“We had great members, but we didn’t have great leaders,” Chapeaux said.

Goldsmith, who was involved in bringing back the fraternity to SU last year, expressed and addressed these concerns.  “(We’re) really focusing on people who are strong leaders and who will lead the organization, because if they’re not leaders then it’ll fall apart again,” Goldsmith said.  “We’re looking for quality brothers. We obviously also look for fun people, but we’re not just about that.”

In terms of the fraternity’s reintegration to the campus community, Goldsmith said he has gotten a lot of support.  Because of this, he said being a gay fraternity has not necessarily hindered the organization’s assimilation on campus.

Although a few members have expressed thoughts about what they perceive as a closed-minded SU community, Goldsmith prefers to focus on the positive instances that have occurred so far.

“I feel like we also have to be open-minded to the fact that (the community) may be more open-minded than we think, and to focus more on the support rather than the hatred,” Goldsmith said.

SU ranked in the top 50 friendliest LGBT campuses in a Campus Pride’s annual list.

Jermaine Williams, however, said he’s had a different experience. The secretary of the SU colony said he’s seen multiple aggressions, whether being yelled at by a passing car or having “sly comments” directed toward him.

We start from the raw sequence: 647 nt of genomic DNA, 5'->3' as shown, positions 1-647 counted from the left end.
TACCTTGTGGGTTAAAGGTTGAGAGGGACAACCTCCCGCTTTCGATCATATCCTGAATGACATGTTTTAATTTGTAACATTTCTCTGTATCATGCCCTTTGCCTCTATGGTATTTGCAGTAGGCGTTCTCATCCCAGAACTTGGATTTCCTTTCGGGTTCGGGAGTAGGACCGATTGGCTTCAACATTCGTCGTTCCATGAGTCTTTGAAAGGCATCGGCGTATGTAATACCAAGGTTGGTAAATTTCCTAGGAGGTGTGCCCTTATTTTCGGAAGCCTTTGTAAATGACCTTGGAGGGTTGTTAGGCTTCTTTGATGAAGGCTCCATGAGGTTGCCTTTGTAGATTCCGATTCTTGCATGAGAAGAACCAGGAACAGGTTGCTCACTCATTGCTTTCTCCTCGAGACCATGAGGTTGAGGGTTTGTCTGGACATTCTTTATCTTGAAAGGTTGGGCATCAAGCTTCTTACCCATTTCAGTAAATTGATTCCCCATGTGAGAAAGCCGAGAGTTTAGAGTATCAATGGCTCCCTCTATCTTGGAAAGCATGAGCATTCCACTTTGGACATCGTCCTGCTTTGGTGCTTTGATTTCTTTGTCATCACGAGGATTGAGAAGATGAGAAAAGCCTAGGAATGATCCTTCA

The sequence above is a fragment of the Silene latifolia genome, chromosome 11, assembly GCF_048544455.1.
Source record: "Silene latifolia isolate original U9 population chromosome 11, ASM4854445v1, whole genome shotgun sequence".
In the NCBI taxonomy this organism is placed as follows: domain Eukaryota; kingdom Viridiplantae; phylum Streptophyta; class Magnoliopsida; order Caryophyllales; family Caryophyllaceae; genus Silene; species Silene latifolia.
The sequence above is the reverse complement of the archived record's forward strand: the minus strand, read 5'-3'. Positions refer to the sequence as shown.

One of Williams’ concerns is rejection from the SU community, he said, since some individuals may think that the fraternity can’t really be a brotherhood with the potential for sexual interests between brothers. “But to be honest, we’re still guys and we still can have a good time with each other without it having to be something that’s about sexuality,” Williams added.

Williams, who said he felt separated from the campus community before joining Delta Lamda Phi, encourages people to join the colony because it’s a group in which everyone can truly be themselves.

“I hate it when people have to hide themselves because of what they feel is socially correct,” Williams said.

Rob Lydick, Chief Communications Officer of the national social fraternity, was part of the Delta Lamda Phi chapter at Pennsylvania State University.  Similarly to the chapter at SU, Lydick’s fraternity also disbanded and was reestablished at some point, and he said this has happened across multiple university campuses.

However, anytime a university becomes interested in bringing back the fraternity, Lydick said he is “thrilled” to see that interest rise up again.

As for the SU colony, Lydick said the members must focus on the future.

“This is something that is not just college, it’s not just until you become a chapter, it’s something that you should be actively part of for the rest of your life,” he said. “There will be brothers that you meet up with when you’re 60, when you’re 70. There’s something to gain out of being in this organization for your lifetime.”